Categories
Baking Chocolate Cooking Food Recipes

An Incredibly Simple Chocolate Mousse Recipe (It’s about as healthy as something chocolatey can get!)

I am somewhat infamous amongst my friends and family for my chocolate obsession (it’s not hard to see why). As a result, my friends often send me chocolate-related recipes by email, Facebook etc. I am always grateful for these messages from them, if nothing else because it means they thought of me. But last week, my friend Zoe posted a link for a chocolate mousse recipe on my Facebook timeline that has entirely changed the way I look at chocolate!

When I first saw the recipe, I thought it seemed too simple to be true. Despite my skepticism, my curiosity got the better of me and I decided to give it a try sometime in the near future. As it turned out, I woke up today to find I was out of the Cointreau chocolate truffles I recently made, so, desperately needing my chocolate fix, I decided to try the mousse recipe out. The method employed in this recipe was invented by Herve This, who is a French chemist and, well if you ask me, also a French magician! It turns out this truly is a miracle method/recipe! I am not just being hyperbolic; I mean it. Here’s why:

1. The basic recipe has only has two ingredients: chocolate and water.

2. Although this point is essentially redundant given point 1, I just want to emphasize the fact that the recipe does not call for cream, butter or sugar! So it is pretty low-fat and healthy, for a chocolate mousse recipe.

3. The process is fairly simply, all it needs is a bit of whipping.

You’re amazed aren’t you? Well give it a go, I promise it’s easy and the result is delicious! But before I go on, I just want to add a little caveat to all this. I say this recipe is low-fat because it doesn’t call for cream, butter etc. Having said that, it is still a chocolate mousse recipe. Even though it contains only chocolate and water, chocolate, even dark chocolate contains quite a lot of calories. So this mousse is still considerably more fattening than say just eating some fruit for dessert. So eat it in reasonable quantities.

(I know, I know, you’re calling me a hypocrite now, but YOU, my dear reader can, and should, aspire to a healthier, more sane lifestyle than I adopt, surely!)

I used Heston Blumenthal’s recipe as a base but changed the quantities a little, and added Cointreau for a little extra oomph. Here are the instructions for my version:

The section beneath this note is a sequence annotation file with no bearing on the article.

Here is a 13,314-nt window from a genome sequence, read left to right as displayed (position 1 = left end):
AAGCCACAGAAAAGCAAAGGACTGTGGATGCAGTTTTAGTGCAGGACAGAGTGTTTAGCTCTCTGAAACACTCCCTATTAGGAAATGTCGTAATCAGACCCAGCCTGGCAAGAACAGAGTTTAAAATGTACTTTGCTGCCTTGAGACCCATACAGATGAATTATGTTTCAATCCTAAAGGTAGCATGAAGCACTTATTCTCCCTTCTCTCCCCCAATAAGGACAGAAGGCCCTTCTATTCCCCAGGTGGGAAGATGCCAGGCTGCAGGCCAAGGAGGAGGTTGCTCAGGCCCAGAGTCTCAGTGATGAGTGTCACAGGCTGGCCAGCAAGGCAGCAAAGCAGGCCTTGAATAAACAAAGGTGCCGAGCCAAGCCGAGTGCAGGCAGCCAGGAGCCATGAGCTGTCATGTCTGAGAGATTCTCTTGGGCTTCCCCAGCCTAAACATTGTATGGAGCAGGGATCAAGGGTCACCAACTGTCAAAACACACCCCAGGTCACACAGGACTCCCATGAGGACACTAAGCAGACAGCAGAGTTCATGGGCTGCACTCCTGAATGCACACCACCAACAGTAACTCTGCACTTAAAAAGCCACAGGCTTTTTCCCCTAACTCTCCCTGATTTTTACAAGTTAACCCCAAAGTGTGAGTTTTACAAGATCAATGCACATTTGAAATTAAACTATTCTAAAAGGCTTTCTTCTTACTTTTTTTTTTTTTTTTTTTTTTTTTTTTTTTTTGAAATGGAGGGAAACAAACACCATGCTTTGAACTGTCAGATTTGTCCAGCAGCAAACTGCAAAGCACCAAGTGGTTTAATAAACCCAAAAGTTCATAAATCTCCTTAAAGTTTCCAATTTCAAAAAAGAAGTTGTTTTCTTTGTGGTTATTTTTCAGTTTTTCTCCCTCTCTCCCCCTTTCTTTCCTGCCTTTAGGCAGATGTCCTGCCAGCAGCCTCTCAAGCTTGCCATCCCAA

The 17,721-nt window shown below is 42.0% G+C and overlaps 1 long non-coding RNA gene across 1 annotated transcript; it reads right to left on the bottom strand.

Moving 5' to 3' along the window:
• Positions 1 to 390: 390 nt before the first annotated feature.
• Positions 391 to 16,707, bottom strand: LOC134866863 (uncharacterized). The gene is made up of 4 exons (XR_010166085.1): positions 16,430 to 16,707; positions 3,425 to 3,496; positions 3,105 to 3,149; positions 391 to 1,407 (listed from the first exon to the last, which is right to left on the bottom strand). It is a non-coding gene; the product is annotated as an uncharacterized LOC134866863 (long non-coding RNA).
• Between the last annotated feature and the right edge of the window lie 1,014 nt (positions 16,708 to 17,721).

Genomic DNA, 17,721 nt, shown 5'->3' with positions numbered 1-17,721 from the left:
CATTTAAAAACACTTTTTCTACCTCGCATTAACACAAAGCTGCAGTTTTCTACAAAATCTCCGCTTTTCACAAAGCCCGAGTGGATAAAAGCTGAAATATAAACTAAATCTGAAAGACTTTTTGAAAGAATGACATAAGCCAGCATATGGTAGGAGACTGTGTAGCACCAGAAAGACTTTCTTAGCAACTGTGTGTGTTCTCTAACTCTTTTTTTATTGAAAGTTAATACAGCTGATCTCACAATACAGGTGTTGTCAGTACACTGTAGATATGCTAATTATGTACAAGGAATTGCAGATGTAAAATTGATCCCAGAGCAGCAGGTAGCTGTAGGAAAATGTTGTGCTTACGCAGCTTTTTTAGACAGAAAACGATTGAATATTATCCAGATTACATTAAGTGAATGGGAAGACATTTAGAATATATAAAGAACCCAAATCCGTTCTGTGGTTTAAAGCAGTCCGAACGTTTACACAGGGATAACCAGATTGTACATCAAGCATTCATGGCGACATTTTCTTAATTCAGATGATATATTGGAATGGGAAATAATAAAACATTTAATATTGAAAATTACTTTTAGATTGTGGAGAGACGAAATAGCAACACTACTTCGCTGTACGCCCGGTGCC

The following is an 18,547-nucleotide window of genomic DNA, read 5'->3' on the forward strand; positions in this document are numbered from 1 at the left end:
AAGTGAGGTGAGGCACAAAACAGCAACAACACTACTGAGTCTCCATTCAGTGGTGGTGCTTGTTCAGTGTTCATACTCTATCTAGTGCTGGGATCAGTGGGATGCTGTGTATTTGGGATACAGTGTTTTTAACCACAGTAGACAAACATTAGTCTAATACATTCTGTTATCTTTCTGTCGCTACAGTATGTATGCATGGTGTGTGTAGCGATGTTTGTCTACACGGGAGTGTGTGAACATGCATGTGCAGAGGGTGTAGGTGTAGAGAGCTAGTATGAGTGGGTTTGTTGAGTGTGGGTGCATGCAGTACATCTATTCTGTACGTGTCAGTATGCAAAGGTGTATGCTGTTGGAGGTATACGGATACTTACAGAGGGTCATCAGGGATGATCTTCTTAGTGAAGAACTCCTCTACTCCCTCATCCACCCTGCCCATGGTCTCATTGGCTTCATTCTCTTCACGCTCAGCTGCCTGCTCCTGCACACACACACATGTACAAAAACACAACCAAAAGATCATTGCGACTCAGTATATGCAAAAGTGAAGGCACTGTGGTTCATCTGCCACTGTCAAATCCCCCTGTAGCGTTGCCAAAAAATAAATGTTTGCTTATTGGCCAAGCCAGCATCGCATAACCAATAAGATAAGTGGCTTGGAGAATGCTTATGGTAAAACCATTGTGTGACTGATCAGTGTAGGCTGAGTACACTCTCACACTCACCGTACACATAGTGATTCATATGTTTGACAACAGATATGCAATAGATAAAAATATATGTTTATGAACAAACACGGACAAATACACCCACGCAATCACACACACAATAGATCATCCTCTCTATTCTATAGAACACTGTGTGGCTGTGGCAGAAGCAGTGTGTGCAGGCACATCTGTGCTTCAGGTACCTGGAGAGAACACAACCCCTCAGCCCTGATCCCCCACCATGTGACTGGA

Equipment:

1 Saucepan

1 large bowl and 1 smaller bowl

Ice

A whisk

Ingredients:

250g good dark chocolate (I used Godiva chocolate with 72% cocoa solids)

220 ml water

2 tbsp Cointreau (you could also use Grand Marnier)

Cocoa powder and finely grated orange peel for decoration

(The exact quantity of water that you will need varies a little with the room temperature in the room and ice bath, and the particular chocolate you use, so you might have to tweak these measurements. Once you try the recipe out, you’ll get a sense of it and you might find you need to add another tablespoon of water, or reduce the water in the recipe by a bit.)

Method:

Chop up the chocolate on a cutting board into fine bits with a large knife. I have a food processor, so I just break the chocolate up into individual squares and then throw it into the processor. The reason you want the chocolate broken up into fine bits is because you want it all to melt easily when you heat it. Chocolate burns easily, so you’ve always got to be careful when melting it.

Take the larger bowl and fill it with ice and cold water. Place the smaller bowl in this bigger bowl on top of the ice. The bottom of the smaller bowl should rest on the ice.

Next pour the water into a saucepan, place the pan on the stove and turn on the heat/flame to low. Now add the chocolate and Cointreau. With the whisk begin mixing the chocolate, liqueur, and water. Once the chocolate is melted, pour it into the small bowl sitting in the ice-bath. Start whisking the chocolate fairly furiously. It will slowly thicken.